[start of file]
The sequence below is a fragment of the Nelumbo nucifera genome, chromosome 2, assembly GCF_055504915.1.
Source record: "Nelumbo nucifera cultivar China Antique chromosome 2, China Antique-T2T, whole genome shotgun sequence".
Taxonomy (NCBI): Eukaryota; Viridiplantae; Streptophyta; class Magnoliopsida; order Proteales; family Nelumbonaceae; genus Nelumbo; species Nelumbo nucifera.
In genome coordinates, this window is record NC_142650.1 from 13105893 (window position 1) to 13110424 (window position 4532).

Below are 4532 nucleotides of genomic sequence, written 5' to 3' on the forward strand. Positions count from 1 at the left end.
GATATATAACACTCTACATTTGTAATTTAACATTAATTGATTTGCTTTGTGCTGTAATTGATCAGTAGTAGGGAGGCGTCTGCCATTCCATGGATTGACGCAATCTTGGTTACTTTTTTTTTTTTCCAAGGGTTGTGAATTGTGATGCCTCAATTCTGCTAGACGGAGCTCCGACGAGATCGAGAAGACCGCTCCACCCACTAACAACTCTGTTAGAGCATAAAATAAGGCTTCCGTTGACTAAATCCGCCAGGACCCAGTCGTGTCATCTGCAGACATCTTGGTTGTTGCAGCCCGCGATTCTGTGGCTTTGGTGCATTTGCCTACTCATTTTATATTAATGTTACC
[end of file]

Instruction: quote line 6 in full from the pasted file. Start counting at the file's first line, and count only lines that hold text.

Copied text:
GATATATAACACTCTACATTTGTAATTTAACATTAATTGATTTGCTTTGTGCTGTAATTGATCAGTAGTAGGGAGGCGTCTGCCATTCCATGGATTGACGCAATCTTGGTTACTTTTTTTTTTTTCCAAGGGTTGTGAATTGTGATGCCTCAATTCTGCTAGACGGAGCTCCGACGAGATCGAGAAGACCGCTCCACCCACTAACAACTCTGTTAGAGCATAAAATAAGGCTTCCGTTGACTAAATCCGCCAGGACCCAGTCGTGTCATCTGCAGACATCTTGGTTGTTGCAGCCCGCGATTCTGTGGCTTTGGTGCATTTGCCTACTCATTTTATATTAATGTTACC